Cutting spending from the current-year budget as well as from the budget for fiscal year 2012 will be statehouse Republicans’ top priority, incoming Iowa House Speaker Kraig Paulsen told journalists yesterday. Paulsen said Republicans will seek to reduce fiscal year 2011 spending by “hundreds of millions” of dollars.
Mid-year spending cuts would make sense if Iowa faced revenue shortfalls, like the declines that prompted Governor Chet Culver’s across the board budget cut in October 2009. However, state revenues have been coming in ahead of projections since fiscal year 2011 began, and the 2011 budget was balanced when Democratic legislators approved it in March. The Revenue Estimating Conference will meet again in December. If their projections show that Iowa’s finances are on solid ground, with revenues still exceeding expectations for the current-year budget, how will Republicans justify their planned cuts?
Paulsen asserts there are “several hundred million dollars in the current year’s budget of marginal or no value to Iowans,” but a large share of the budget goes toward education and human services. Todd Dorman posted the wish lists for spending cuts Iowa House Republicans offered during the last two legislative sessions. Some of the ideas are more realistic than others. Republicans could save tens of millions by scrapping the preschool program and the Power Fund. However, Iowa doesn’t spend anything like the $92.3 million Republicans claim we could save by ending “all state benefits to adult illegal immigrants.” I expect the Legislative Services Agency to point that out next year.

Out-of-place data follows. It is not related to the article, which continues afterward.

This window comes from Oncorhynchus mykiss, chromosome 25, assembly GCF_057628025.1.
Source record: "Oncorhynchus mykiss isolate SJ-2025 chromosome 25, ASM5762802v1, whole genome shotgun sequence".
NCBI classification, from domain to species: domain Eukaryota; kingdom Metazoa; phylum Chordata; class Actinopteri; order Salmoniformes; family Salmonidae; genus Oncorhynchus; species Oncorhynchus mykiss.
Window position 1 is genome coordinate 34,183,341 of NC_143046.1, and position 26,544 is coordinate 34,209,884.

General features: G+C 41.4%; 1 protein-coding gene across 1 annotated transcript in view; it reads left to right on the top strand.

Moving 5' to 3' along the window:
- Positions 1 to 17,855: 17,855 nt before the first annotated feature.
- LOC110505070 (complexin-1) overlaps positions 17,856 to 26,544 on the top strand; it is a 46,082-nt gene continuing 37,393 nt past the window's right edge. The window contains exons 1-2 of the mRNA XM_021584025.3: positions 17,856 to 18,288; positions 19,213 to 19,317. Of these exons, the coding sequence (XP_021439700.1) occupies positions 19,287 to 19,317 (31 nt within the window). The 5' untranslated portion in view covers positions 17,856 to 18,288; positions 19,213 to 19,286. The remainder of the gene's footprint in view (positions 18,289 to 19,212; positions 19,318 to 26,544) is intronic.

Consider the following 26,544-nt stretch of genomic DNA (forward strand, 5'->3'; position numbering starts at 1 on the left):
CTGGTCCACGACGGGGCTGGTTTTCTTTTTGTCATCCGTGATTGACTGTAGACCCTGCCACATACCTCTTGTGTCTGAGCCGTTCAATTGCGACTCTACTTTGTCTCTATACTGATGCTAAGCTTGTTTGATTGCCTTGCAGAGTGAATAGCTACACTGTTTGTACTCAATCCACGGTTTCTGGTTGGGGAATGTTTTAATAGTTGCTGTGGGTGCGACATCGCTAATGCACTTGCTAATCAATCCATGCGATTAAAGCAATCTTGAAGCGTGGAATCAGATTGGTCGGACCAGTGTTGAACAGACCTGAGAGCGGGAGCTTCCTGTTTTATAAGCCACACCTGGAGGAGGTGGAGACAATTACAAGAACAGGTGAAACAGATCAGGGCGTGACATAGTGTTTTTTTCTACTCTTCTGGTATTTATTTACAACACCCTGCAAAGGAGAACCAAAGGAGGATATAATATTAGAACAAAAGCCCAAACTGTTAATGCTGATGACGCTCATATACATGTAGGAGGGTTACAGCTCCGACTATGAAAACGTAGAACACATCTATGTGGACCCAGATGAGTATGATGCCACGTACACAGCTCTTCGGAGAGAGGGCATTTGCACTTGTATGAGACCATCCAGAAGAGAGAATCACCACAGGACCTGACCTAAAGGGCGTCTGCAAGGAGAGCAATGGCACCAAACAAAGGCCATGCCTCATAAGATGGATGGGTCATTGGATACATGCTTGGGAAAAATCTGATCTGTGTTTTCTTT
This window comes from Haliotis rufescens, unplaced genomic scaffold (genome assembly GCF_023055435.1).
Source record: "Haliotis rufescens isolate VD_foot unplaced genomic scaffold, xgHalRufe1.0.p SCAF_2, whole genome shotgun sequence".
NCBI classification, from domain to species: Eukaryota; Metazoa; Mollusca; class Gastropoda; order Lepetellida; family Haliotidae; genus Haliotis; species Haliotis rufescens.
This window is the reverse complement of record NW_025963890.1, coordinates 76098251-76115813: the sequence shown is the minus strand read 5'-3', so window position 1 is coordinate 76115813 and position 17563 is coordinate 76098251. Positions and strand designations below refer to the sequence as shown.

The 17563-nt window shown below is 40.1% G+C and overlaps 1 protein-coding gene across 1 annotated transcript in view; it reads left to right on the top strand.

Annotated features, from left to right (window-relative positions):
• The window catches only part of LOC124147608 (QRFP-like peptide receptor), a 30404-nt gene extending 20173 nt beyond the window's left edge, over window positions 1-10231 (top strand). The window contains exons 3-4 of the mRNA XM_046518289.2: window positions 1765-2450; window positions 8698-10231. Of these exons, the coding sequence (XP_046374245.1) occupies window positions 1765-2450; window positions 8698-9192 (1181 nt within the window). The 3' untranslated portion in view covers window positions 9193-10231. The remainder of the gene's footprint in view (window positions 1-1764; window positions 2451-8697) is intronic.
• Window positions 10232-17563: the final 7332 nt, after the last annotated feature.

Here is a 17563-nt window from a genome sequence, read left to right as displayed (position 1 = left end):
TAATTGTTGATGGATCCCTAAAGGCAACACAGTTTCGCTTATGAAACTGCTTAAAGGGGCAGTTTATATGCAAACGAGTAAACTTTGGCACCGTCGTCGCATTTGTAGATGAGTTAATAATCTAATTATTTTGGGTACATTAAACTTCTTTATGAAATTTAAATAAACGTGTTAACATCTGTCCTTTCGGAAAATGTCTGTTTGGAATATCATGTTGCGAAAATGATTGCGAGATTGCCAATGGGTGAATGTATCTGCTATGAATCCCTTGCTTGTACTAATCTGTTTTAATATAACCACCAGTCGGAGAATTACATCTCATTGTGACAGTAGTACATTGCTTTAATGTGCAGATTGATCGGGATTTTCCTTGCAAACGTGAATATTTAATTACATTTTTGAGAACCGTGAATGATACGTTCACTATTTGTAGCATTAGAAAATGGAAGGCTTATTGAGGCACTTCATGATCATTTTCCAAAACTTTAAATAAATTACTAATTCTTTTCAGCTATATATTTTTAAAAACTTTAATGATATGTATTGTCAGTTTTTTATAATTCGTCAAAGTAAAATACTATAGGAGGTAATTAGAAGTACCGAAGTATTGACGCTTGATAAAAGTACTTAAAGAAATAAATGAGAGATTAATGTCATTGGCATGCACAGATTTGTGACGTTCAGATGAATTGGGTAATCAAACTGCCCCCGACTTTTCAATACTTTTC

Republicans have said $18.5 million could be saved through privatizing the state’s vehicle fleet. However, Democrats have disputed those projections:
Since December 2009, the Department of Administrative Services has already achieved more than $10.5 million in cost savings under [Executive Order] 20 and [Senate File] 2088 on fleet management reforms. A 2007 Iowa Legislative Services Report concluded that selling off the entire state fleet would cost taxpayers millions of dollars, instead of saving money.
I doubt it would be workable to combine administrative functions at the University of Iowa, Iowa State and the University of Northern Iowa, which Republicans claim would save taxpayers $62 million.
Republican plans to save $4 million by eliminating “taxpayer-funded lobbyists” are misleading too. Although some state employees register as lobbyists during the legislative session to weigh in on bills that would affect their departments, the state does not hire any contract lobbyists. A Des Moines Register report from last summer identified $1.8 million in Iowa taxpayer-funded lobbying costs, but that figure included lobbying expenses of “state agencies, municipalities, county agencies and associations where member dues are paid by taxpayers, such as the Iowa League of Cities.”
Any comments about the state budget are welcome in this thread.
UPDATE: In the comments, willinIA points out that the $62 million in supposed savings from merging administrative functions at the regents universities was pulled out of the air by Ed Failor of Iowans for Tax Relief.